In fact, the amount of coincidences that exists is so vast, it's actually impossible to discuss here (but here are some links to rabbit holes you can jump down on your own, here, here and here.

Back to the point of this article.  One of my own pet peeves (hey, we all have them) is when I see comments written by well-intended individuals (yes, I'm giving the benefit of the doubt that they are well-intended folks, misinformed, but well-intended) stating that "so-and-so is offering money for anyone who can debunk _______________." (Insert any conspiracy theory you like in the blank spot)

Having witnessed just one too many of said statements being made, I finally decided to comment back, just to assist them to understand why reposting such a statement is a bad practice and an exercise in futility.  Below is my actual comment I left (please let me know your opinion):

"The problem with statements like "there's a $25,000 reward for anyone who can *debunk* pizzagate..." lies within the way that is phrased.

To "debunk" something, means to prove something is false.  Above that, is also the notion that by "debunking" something, one not only has proved it false, but also proved it's a sham as well.

Here's the problem:  No one, other than investigative agencies, will ever be able to "debunk" pizzagate (which is a theory about pedo rings with central ties to Washington DC & global elites).  One can never "debunk" that; in essence the challenge being laid out there is "prove beyond doubt that a conspiracy theory is false."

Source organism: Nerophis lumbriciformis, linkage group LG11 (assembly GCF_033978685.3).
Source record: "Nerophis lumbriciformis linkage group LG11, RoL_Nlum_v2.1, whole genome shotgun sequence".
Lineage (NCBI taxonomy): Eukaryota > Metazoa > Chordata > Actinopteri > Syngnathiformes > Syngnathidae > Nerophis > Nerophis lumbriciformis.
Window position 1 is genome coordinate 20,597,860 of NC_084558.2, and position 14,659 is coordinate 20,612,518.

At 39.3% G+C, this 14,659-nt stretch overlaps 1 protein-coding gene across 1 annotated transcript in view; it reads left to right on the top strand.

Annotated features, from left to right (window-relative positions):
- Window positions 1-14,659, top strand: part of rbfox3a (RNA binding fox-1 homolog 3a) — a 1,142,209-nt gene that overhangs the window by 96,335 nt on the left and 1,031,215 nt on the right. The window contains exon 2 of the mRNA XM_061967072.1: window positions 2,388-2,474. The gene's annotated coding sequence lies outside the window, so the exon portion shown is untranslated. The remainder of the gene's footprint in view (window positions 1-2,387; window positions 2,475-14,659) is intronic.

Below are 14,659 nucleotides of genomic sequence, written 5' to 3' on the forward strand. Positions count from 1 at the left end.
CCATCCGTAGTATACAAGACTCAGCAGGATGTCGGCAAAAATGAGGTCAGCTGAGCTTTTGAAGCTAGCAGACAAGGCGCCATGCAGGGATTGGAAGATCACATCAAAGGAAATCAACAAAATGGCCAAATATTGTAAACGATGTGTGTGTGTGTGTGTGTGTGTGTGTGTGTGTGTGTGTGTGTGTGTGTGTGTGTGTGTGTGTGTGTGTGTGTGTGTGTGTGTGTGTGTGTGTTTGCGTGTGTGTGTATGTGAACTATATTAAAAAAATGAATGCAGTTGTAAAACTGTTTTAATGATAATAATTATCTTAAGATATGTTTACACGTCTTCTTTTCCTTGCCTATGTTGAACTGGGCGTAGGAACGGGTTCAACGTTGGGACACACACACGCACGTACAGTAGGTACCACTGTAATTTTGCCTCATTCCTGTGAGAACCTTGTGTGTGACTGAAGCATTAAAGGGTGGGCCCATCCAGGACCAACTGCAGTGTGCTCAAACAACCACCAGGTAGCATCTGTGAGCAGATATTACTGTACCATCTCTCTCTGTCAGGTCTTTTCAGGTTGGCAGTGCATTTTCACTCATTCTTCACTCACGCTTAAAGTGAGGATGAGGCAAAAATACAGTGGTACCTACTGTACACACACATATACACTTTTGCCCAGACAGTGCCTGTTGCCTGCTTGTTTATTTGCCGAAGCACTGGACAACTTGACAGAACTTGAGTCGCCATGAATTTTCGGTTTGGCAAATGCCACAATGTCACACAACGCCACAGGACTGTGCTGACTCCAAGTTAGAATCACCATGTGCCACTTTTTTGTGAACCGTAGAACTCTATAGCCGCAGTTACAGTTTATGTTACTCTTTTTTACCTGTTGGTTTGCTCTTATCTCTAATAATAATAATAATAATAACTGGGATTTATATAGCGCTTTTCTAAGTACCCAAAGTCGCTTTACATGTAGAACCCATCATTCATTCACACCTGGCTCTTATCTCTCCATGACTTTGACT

How does one exactly prove something is a negative (or a falsehood), even more importantly, why would someone want to do so?  It's very difficult, if not impossible to do, but more importantly, it works against the person trying to prove a conspiracy theory is TRUE.  Proving something as 100% untrue is nearly impossible unless one has access to every witness, every physical location, every potential victim, etc. 

However, should the claim be "prove within a degree of certainty that pizzagate is real.." well, that makes the challenge not only possible, but probable."

TL;DR Version: The entity offering the $25,000 reward already believes pizzagate is false.  One can't "prove" a falsehood as being even more false.

I hope you are able to make the subtle, but important distinction here.  The ones who generally offer cash rewards tend to be those who already believe the conspiracy theory to be FALSE.  Since they are controlling the purse-strings, there is no amount of evidence, either circumstantial or concrete, that will ever be enough to substantiate that a "conspiracy theory" is true.  Proving a conspiracy theory as true, has its own challenges;  after all, once a conspiracy theory is proven to be true, it's actually no longer a conspiracy theory, but rather, it becomes fact.  That is a rather wide chasm to cross successfully.

What is your opinion on those offering cash rewards to "debunk" something they already believe to be "false?"  Is it even possible to do?  Or is this merely a way to find out who is willing to accept the challenge, collect names, data, etc.?  Or is that yet another conspiracy theory all together?